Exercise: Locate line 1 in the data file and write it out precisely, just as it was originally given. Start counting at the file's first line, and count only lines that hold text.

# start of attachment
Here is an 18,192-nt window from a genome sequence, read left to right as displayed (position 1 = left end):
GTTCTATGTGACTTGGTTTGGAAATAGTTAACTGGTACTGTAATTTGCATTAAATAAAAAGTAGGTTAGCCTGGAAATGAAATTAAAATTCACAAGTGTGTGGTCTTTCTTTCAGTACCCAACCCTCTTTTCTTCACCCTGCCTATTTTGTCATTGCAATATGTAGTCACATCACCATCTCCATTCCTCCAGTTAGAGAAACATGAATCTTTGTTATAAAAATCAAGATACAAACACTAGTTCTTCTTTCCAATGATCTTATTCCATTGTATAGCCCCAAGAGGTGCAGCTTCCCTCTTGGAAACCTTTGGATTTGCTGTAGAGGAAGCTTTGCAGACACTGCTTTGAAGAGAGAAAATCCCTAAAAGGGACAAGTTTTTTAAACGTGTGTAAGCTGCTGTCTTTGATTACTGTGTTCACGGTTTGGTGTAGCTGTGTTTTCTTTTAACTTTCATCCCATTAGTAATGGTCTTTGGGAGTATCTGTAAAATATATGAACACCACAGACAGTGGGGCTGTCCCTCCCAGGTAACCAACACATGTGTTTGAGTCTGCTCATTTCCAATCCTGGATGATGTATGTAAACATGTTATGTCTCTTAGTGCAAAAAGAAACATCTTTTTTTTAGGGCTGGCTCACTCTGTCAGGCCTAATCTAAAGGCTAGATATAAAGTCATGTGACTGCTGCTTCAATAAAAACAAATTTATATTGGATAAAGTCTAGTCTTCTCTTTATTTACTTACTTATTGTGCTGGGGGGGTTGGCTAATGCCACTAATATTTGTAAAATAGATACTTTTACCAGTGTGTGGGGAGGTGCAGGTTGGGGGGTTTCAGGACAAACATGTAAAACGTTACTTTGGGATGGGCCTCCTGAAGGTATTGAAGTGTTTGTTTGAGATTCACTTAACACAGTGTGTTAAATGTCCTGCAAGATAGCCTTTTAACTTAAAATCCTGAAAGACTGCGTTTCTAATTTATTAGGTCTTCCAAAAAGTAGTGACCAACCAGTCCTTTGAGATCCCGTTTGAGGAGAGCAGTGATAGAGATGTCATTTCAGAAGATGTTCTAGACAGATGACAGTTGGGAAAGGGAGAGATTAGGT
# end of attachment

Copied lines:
Here is an 18,192-nt window from a genome sequence, read left to right as displayed (position 1 = left end):